Schwartz: Confucius and Mencius on Freedom
I’ve been making by way through Benjamin Schwartz’ The World of Thought in Ancient China (1985). I’m currently moving through the chapter on Mencius and Xunzi, and found an interesting little section that deals (albeit quickly) with the issue of choice-theoretic models of selfhood, which was the subject of my post below this one on Fingarette and Confucius. Schwartz agrees with Sam (see comments in post below this one) that Mencius differs from Confucius on the centrality of choice. See below the fold.
After making his case for why choice plays a role in Mencius’ thought, Schwartz speculates on the question of why Confucius and Mencius might have have different views on this. He writes:
We find here one clue to why “freedom” — the freedom to choose between good and evil, which is certainly an implicit attribute of the conscious mind in Mencius — never seems to be put forth, in most Chinese thought, as a supreme value. The sages live in a world of harmony with the universe on every level of their being. Their conscious hearts are always at one with their spontaneous hearts. Their sense are under the complete control of their hearts and the fully nourished vital energies of ch’i are fully in balance within the body and in harmony with the cosmic ch’i. Such sages are beyond the need for the indeterminacies of freedom. The ultimate value, after all, is the good itself, not the freedom to seek the good. And yet, Mencius, whose concern is with the majority of struggling mankind and not with the ideal sages, obviously places enormous stress on the conscious yu-wei level of the heart mind, which is the center of the moral drama. (274)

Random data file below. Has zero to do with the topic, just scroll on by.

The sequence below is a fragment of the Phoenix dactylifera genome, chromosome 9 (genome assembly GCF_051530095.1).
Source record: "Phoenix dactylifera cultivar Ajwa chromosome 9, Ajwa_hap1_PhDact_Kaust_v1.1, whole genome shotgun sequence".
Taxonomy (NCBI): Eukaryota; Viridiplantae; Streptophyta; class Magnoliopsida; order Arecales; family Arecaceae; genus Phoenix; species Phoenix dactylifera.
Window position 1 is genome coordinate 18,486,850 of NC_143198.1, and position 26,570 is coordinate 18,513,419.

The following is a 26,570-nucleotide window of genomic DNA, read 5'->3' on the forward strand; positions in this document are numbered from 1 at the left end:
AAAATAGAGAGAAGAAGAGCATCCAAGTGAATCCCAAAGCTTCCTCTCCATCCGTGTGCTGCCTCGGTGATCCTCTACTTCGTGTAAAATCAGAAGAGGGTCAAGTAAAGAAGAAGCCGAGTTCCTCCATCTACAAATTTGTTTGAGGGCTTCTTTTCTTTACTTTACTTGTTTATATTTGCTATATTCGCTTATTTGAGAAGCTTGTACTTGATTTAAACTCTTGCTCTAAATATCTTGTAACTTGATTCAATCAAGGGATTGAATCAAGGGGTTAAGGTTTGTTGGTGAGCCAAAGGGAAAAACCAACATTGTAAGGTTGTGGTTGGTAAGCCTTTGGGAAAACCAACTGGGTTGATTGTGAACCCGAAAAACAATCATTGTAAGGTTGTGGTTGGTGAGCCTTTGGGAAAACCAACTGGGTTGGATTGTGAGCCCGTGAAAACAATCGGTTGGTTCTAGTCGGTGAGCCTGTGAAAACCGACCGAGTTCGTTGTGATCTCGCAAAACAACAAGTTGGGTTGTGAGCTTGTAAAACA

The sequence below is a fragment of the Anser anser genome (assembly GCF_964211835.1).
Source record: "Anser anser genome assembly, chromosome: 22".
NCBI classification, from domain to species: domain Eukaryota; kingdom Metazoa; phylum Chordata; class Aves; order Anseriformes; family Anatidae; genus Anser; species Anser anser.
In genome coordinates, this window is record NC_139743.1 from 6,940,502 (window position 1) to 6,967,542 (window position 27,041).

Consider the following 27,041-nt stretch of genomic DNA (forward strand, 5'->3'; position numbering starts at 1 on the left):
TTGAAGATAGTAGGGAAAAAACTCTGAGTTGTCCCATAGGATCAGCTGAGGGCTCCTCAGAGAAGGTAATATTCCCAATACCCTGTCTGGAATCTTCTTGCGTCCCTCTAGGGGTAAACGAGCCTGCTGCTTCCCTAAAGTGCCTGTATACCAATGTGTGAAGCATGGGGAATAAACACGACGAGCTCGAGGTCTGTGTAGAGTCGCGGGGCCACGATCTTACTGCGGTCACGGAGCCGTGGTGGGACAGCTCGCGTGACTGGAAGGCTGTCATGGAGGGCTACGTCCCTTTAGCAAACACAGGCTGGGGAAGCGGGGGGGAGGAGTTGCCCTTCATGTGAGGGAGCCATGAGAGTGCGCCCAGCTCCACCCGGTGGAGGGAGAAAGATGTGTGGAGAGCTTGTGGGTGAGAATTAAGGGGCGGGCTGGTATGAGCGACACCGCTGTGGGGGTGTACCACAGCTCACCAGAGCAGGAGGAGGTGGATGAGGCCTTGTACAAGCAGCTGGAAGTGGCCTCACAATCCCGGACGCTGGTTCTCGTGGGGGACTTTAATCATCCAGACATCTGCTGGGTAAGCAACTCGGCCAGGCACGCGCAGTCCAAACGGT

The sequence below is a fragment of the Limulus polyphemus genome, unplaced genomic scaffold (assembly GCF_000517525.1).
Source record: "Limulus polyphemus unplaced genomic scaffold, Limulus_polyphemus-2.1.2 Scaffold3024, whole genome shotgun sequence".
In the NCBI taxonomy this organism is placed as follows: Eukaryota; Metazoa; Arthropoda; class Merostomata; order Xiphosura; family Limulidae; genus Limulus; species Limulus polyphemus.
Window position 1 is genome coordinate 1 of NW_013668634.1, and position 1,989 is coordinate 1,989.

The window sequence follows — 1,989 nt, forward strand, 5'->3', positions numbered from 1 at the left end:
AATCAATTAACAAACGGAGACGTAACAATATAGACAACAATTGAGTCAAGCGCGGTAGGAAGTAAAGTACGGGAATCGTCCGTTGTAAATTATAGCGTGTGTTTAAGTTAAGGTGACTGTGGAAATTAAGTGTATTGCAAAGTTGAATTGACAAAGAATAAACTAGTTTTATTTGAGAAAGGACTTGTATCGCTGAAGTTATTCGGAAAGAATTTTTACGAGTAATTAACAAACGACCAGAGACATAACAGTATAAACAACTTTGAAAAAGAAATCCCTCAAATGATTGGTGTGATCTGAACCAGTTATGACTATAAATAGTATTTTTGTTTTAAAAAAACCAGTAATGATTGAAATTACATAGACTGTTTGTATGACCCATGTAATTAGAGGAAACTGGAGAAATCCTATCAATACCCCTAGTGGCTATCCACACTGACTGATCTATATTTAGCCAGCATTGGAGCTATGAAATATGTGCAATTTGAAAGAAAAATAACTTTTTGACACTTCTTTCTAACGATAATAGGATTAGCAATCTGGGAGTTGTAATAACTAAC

Continuing in this vein, Schwartz later points out that for Mencius “one cannot merely talk of an inertial tendency to the good but of unceasing existential moral decisions.” (277).
I find Schwartz’s speculation as to why the distinction between Mencius and other Chinese thinkers (Confucius included) differ on this notion interesting. Mencius, he seems to argue, appears to identify (and understand) the goal and content of self-cultivation through the lens of the continual need to overcome forces (internal and external) that are destructive to everyday moral being. So self-cultivation is conceived in terms of the difficulties inherent in everyday (appropriate) living. As a result, Mencius centers more on the need for yu-wei moral decision making and choice. For Confucius (and others), self-cultivation is understood in the context of sage-hood, a way of living that successfully transcends the kinds of difficulties Mencius is worried about.
This raises a lot of interesting questions, and lots of intriguing questions. One simple way of thinking about it (surely not the only or best one): the difference in their positions on choice stem from the fact that Confucius is an optimist, Mencius is not.